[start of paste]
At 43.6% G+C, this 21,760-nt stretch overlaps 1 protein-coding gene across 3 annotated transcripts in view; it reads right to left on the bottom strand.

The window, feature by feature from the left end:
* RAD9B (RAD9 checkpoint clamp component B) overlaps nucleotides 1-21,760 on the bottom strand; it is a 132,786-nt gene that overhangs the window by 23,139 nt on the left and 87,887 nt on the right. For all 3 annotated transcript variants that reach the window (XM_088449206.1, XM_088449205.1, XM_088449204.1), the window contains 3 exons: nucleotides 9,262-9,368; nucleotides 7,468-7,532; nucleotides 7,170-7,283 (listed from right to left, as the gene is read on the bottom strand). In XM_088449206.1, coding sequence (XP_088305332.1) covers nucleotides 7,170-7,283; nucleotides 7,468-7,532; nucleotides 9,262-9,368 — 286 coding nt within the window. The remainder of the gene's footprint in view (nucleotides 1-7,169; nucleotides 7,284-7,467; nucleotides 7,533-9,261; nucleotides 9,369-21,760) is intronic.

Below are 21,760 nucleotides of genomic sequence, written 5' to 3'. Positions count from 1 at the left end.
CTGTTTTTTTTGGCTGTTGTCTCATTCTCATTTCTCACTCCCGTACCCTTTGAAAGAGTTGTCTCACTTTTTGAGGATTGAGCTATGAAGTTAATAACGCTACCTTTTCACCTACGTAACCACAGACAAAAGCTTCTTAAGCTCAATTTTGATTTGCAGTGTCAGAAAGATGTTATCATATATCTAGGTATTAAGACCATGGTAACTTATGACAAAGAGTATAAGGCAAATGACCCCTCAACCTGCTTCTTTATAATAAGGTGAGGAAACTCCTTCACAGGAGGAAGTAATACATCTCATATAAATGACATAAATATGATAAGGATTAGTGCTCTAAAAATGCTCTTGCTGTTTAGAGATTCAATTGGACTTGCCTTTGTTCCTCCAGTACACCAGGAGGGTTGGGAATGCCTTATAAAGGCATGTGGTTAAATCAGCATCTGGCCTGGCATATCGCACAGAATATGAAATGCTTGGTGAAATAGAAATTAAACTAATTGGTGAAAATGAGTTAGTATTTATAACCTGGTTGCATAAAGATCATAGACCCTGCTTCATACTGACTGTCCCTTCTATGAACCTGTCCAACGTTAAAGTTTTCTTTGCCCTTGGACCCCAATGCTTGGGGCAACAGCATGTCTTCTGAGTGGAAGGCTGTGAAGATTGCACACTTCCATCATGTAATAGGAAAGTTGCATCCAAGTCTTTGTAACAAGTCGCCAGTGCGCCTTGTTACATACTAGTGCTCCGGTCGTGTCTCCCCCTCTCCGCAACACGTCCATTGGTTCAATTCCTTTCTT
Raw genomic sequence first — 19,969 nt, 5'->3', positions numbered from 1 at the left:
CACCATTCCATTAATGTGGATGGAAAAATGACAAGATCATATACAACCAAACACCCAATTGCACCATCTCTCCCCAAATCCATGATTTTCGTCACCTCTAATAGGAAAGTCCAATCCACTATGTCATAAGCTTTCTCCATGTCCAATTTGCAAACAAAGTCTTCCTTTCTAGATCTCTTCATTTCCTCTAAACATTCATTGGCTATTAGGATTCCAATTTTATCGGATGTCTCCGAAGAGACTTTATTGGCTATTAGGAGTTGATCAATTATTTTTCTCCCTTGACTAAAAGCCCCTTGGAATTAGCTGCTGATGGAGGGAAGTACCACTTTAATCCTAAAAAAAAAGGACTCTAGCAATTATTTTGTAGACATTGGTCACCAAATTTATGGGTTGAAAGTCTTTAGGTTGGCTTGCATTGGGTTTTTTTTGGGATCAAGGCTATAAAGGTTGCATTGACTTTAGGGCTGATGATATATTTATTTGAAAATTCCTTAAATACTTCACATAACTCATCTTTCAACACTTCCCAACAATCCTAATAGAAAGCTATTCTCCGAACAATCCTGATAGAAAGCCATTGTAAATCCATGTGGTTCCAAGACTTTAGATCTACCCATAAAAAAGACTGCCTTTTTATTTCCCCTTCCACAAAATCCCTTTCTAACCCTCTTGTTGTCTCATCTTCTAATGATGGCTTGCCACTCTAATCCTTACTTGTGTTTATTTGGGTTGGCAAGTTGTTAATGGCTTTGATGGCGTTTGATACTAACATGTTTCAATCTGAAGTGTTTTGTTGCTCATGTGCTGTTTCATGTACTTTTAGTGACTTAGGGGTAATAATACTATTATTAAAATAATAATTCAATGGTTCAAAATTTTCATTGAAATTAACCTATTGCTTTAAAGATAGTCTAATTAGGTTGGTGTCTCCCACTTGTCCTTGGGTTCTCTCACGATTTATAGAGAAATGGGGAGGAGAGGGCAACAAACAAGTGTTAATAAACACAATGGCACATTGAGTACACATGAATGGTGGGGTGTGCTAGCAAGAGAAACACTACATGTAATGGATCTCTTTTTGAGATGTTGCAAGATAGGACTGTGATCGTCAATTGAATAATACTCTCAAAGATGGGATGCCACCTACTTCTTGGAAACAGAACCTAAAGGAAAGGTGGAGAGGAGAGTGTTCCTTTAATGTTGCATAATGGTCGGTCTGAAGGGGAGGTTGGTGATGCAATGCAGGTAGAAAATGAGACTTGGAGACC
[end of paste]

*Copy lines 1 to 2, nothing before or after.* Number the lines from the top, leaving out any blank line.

At 43.6% G+C, this 21,760-nt stretch overlaps 1 protein-coding gene across 3 annotated transcripts in view; it reads right to left on the bottom strand.

The window, feature by feature from the left end: